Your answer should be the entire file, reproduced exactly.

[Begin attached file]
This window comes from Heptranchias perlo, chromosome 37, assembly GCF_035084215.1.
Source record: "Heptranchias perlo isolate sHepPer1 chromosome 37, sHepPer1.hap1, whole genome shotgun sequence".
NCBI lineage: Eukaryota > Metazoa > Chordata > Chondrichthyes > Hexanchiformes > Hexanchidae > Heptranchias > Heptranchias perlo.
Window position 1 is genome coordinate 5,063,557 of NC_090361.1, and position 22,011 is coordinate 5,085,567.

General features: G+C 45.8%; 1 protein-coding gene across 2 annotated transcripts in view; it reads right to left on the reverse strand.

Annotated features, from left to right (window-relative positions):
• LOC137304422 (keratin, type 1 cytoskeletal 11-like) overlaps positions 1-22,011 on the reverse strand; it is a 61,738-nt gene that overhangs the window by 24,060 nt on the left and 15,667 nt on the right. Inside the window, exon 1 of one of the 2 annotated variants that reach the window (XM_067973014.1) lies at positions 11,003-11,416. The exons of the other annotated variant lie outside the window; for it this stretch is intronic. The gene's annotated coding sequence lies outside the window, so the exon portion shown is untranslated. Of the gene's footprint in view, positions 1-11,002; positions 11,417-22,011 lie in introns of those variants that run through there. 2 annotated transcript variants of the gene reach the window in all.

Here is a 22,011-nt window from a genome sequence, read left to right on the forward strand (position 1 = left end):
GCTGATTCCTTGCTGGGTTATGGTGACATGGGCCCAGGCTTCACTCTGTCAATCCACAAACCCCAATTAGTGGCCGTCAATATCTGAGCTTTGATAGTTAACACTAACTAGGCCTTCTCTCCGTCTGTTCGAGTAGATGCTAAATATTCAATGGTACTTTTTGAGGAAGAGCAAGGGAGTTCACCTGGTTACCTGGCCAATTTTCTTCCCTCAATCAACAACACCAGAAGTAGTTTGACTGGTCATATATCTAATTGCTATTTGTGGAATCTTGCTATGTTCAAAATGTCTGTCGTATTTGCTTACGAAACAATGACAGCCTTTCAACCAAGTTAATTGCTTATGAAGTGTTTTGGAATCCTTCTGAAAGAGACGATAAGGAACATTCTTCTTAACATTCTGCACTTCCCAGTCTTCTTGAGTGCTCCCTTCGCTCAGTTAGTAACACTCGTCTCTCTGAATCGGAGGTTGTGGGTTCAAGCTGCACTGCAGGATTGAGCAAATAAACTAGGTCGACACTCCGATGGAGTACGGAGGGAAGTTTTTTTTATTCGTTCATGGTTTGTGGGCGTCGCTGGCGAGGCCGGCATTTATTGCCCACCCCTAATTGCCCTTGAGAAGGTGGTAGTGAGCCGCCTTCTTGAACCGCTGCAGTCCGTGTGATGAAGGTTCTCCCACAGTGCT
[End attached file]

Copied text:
This window comes from Heptranchias perlo, chromosome 37, assembly GCF_035084215.1.
Source record: "Heptranchias perlo isolate sHepPer1 chromosome 37, sHepPer1.hap1, whole genome shotgun sequence".
NCBI lineage: Eukaryota > Metazoa > Chordata > Chondrichthyes > Hexanchiformes > Hexanchidae > Heptranchias > Heptranchias perlo.
Window position 1 is genome coordinate 5,063,557 of NC_090361.1, and position 22,011 is coordinate 5,085,567.

General features: G+C 45.8%; 1 protein-coding gene across 2 annotated transcripts in view; it reads right to left on the reverse strand.

Annotated features, from left to right (window-relative positions):
• LOC137304422 (keratin, type 1 cytoskeletal 11-like) overlaps positions 1-22,011 on the reverse strand; it is a 61,738-nt gene that overhangs the window by 24,060 nt on the left and 15,667 nt on the right. Inside the window, exon 1 of one of the 2 annotated variants that reach the window (XM_067973014.1) lies at positions 11,003-11,416. The exons of the other annotated variant lie outside the window; for it this stretch is intronic. The gene's annotated coding sequence lies outside the window, so the exon portion shown is untranslated. Of the gene's footprint in view, positions 1-11,002; positions 11,417-22,011 lie in introns of those variants that run through there. 2 annotated transcript variants of the gene reach the window in all.

Here is a 22,011-nt window from a genome sequence, read left to right on the forward strand (position 1 = left end):
GCTGATTCCTTGCTGGGTTATGGTGACATGGGCCCAGGCTTCACTCTGTCAATCCACAAACCCCAATTAGTGGCCGTCAATATCTGAGCTTTGATAGTTAACACTAACTAGGCCTTCTCTCCGTCTGTTCGAGTAGATGCTAAATATTCAATGGTACTTTTTGAGGAAGAGCAAGGGAGTTCACCTGGTTACCTGGCCAATTTTCTTCCCTCAATCAACAACACCAGAAGTAGTTTGACTGGTCATATATCTAATTGCTATTTGTGGAATCTTGCTATGTTCAAAATGTCTGTCGTATTTGCTTACGAAACAATGACAGCCTTTCAACCAAGTTAATTGCTTATGAAGTGTTTTGGAATCCTTCTGAAAGAGACGATAAGGAACATTCTTCTTAACATTCTGCACTTCCCAGTCTTCTTGAGTGCTCCCTTCGCTCAGTTAGTAACACTCGTCTCTCTGAATCGGAGGTTGTGGGTTCAAGCTGCACTGCAGGATTGAGCAAATAAACTAGGTCGACACTCCGATGGAGTACGGAGGGAAGTTTTTTTTATTCGTTCATGGTTTGTGGGCGTCGCTGGCGAGGCCGGCATTTATTGCCCACCCCTAATTGCCCTTGAGAAGGTGGTAGTGAGCCGCCTTCTTGAACCGCTGCAGTCCGTGTGATGAAGGTTCTCCCACAGTGCT